By tracking and assessing your progress as you go, you’ll remember everything you’ve done up until then, see how much progress you’ve made (if any), and be able to then course-correct to fix the situation or simply state on course if you’re doing great. The point is you want to make sure you’re always making real progress, that way you’re never stuck.

2. Create an image of yourself

Next comes the important part. The entire reason falling in love with the struggle is dangerous is because it becomes a part of our identity. But if you can change your identity to one of someone that is beyond the struggle, who grinds but doesn’t become attached to the hard times connected to it, and who makes real progress than you’ll break free from this crisis of identity to a better place.

So, take some time to map out a new identity for yourself. Think of what you really want to do with your life, who you want to be, and what you’d like to accomplish before you die. Don’t limit yourself and really allow yourself to think openly.

3. Become the image (mimic the conditions)

Raising your identity level takes time and definitely isn’t an overnight thing, but there’s something you can do to help the process along: mimic the conditions of your new identity goal. By doing so, you’ll accelerate the process and help yourself break out of the old identity you’ve created for yourself. This isn’t hokey advice, I’m referring to taking real steps to craft your life in the image of this bigger, more developed, and more successful image.

Back at the old insurance and investment office I used to work at, I remember hearing a story about one of the most successful producers the company had ever seen, someone I really looked up to at the time.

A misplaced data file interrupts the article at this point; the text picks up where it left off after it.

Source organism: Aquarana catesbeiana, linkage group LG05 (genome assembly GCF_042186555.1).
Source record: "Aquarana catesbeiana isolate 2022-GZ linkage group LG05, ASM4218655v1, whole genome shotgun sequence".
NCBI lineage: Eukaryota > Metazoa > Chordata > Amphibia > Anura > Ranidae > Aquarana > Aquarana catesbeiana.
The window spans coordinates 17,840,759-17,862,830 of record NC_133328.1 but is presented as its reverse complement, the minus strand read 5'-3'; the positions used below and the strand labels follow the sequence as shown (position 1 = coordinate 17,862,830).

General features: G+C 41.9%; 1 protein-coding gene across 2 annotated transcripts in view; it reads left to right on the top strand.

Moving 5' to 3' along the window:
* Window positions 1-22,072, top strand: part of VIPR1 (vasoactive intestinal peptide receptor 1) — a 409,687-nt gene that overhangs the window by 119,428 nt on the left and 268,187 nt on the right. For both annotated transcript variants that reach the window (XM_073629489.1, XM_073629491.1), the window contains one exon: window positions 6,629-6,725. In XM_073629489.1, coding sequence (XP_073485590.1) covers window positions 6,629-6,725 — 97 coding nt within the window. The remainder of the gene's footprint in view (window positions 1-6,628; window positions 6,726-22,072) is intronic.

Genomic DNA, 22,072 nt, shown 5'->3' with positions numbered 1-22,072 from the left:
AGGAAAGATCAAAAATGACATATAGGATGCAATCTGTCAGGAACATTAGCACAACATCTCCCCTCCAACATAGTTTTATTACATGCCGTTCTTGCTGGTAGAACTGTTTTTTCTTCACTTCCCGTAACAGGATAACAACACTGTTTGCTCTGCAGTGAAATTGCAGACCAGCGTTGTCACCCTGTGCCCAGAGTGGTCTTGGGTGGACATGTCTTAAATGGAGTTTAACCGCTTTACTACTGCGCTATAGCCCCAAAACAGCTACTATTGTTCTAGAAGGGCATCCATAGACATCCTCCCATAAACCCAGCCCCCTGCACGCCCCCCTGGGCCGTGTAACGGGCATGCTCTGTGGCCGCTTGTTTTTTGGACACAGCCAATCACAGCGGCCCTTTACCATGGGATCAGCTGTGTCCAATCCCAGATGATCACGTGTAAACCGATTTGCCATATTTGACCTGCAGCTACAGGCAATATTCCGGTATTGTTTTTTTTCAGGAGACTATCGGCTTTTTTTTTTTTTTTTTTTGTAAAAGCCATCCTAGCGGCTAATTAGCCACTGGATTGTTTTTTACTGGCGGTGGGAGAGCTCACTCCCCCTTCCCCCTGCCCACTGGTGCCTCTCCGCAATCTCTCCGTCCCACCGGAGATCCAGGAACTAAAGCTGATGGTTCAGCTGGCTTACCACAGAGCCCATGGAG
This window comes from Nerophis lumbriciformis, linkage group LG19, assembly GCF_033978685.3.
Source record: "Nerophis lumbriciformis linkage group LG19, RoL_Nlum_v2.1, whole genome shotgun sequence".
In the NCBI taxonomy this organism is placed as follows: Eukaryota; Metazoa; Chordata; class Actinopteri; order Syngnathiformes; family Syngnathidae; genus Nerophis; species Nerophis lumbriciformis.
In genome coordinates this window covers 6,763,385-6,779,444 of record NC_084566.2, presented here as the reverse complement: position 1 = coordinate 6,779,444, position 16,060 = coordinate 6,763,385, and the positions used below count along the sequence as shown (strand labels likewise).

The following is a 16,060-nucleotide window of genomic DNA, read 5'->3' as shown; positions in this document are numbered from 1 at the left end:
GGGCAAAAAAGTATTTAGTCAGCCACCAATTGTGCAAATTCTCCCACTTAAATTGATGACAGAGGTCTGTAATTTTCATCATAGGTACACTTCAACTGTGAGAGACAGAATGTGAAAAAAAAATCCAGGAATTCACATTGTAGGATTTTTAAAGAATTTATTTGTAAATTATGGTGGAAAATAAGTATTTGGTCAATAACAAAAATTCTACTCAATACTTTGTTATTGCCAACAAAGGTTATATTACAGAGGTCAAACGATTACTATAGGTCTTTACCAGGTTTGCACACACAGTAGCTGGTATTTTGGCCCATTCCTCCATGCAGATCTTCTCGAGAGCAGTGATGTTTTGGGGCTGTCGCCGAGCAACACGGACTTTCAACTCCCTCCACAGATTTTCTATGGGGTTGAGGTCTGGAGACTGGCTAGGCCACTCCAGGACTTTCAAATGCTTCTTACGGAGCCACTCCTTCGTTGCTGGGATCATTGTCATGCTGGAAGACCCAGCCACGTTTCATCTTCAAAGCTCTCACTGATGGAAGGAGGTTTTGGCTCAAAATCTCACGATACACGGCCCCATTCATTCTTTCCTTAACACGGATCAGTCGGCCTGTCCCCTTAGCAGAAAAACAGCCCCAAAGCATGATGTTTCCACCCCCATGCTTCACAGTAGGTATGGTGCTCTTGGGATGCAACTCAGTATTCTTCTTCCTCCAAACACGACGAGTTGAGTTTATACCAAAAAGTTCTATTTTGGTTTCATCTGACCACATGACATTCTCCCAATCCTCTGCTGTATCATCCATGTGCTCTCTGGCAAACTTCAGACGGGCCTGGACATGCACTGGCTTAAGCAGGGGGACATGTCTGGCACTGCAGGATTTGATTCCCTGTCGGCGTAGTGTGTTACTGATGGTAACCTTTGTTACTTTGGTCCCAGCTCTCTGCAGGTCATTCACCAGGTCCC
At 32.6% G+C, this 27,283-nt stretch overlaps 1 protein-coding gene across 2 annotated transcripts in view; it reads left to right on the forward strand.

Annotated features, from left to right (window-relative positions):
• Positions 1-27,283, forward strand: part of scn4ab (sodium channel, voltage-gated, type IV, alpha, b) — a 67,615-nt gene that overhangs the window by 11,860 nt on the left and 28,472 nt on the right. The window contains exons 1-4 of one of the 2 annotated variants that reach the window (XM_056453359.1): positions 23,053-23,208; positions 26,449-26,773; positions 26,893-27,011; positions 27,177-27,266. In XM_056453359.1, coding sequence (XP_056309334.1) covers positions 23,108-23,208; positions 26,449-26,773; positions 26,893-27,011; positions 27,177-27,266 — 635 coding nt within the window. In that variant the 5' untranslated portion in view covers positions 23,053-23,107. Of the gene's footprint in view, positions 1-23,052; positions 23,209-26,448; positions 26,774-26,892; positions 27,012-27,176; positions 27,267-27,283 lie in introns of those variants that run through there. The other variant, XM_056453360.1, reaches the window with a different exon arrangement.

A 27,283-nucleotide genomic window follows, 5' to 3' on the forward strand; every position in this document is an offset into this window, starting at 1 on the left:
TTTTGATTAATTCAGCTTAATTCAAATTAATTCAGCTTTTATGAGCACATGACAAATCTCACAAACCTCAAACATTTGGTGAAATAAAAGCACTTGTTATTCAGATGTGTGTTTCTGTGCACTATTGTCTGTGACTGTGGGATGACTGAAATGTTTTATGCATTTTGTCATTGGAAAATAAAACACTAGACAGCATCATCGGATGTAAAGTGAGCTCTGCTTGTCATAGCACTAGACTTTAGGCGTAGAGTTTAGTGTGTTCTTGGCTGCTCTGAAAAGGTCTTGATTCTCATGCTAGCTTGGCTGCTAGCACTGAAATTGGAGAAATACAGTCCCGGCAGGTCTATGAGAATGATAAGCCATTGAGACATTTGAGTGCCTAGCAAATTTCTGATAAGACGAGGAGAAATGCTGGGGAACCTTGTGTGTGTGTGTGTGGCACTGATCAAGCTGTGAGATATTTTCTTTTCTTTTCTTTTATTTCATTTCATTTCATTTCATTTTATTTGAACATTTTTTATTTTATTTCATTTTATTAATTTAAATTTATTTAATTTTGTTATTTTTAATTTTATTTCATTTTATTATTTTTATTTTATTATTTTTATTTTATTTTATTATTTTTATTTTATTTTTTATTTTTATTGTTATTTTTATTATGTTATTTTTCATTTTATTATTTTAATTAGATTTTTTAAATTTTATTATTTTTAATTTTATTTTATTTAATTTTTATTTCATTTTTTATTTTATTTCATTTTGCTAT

I was purchasing office space in a building we shared and the office secretary was telling me about how when he purchased his first office he had nothing but a desk and a phone inside of it. The guy didn’t even have very many sales coming in regularly yet to justify the office, but he didn’t see himself as the person he was at the time– he saw himself as something bigger. He knew where he was going. He had set his identity goal and was now doing things that befit someone at that level. And that’s the same thing you need to do.

How that’s done is for you to decide, but the process of brainstorming ideas is simple. Ask yourself this question: What will my life look like and what will I be doing when I hit this ultimate goal?

This could be something simple like purchasing a domain name, reading a book, calling someone; or it could be something larger like buying supplies or something to perform a task, going back to school, or leasing office space like in my example. Whatever that is for you, take steps to becoming the image you’ve created for yourself to move the process forward.

It’s easy to fall in love with the grind because working hard– harder than you ever have– is essential to realizing your dreams of success, but the struggle doesn’t have to be. Use a better system for assessing your progress, create a bigger identity, and take steps to realize that identity and you’ll find yourself breaking through your old identity to make real progress like never before.